Warning: I swear. Do I even have to say that anymore? Puhhhh... Swearing is good for you! So deal with it.
Matthew woke to the sounds of shoveling snow. He wondered if some kids were shoveling his drive for money. Well, he sure as hell wasn’t going to pay them, he thought, rolling over to find your warmth. Matthew shot up, finding you no where to be seen. “_____!” he called out, kind of worried. You never woke up before him.
There was no sound. Just the constant shoveling that was starting to grind against his last nerve. Throwing open the curtains he prepared to yell at whoever the hell it might have been to go away. But it was you.
He went down the stairs and out the front door. You didn’t hear him and kept on shoveling. “_____.” he said sternly.
“Hey, Mattie.” you said, not stopping.
Matthew frowned, “Don’t call me that.”
“Sorry, Mattie.” you said, grinning, but still not stopping.
He sighed, knowing he couldn’t win that one, “What the hell are you doing?”
“What the hell does it look like?” you asked, mimicking his tone, but leaving the grin on your face to show you weren’t angry.
Matthew was still really confused, “But why?”
“I might need to go somewhere.” you said, still shoveling.
He shook his head, “Why didn’t you ask me to?”
“I can do it.”
Matthew stepped closer to you, but stayed clear of your furious shoveling. “But you don’t have to, I would have.”
“You were sleeping.”
He grabbed your shoulder and you stopped and turned to him, “Why didn’t you wake me? How did you wake up before me?”
“I can’t sleep in the snow. It gets too quiet.” you said, observing your work. You were two thirds of the way done in clearing out the drive that had been entirely filled with about three feet of snow.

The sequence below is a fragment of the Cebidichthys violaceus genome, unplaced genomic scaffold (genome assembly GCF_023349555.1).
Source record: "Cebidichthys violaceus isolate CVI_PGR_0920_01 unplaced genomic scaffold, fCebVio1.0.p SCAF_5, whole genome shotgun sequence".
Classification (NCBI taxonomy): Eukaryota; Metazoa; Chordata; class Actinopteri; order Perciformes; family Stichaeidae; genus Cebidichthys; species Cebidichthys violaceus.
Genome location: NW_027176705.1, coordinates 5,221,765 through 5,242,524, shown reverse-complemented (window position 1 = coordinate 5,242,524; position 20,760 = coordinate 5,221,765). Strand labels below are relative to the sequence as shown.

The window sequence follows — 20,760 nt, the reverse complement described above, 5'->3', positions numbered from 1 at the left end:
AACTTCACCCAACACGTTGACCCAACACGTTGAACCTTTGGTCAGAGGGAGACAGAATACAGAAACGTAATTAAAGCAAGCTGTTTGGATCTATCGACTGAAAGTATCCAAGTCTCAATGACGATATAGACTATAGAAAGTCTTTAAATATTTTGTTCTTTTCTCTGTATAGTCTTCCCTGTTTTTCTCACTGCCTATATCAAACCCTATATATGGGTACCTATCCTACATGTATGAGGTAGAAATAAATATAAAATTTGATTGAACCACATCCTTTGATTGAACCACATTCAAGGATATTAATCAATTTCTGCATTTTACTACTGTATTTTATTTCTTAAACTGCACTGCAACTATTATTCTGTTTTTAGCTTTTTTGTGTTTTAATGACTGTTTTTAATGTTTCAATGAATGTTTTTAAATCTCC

He was still baffled, “But why not make me do it?”
“I don’t want to be a nuisance, making you do something I can do perfectly well on my own.” you said, starting up again.
Matthew said, “But where would you need to go?”
“Oh, I don’t know. Maybe to the emergency room if you decided to wrestle a bull moose, or a mother polar bear, or a full grown caribou.” you said, stopping to count off these likely scenarios on your fingers.
Matthew sighed, “Since all those are my fault, let me do the rest.” He reached for the shovel.
But you shook your head and moved back, “No, it could be me too. I could run out of milk, or have an urge to make waffles or pancakes or something and have to go to the store. Or I could slip on ice on the back steps and break my leg. Then it would be my fault. So I’ll finish, you go back to sleep.”
“Let me help, ______.” he said sternly. Then he sighed in relief as you sighed too and your shoulders once up in determination fell.
But then you just started shoveling again, saying with a smirk, “Then go get the other shovel, Mattie.”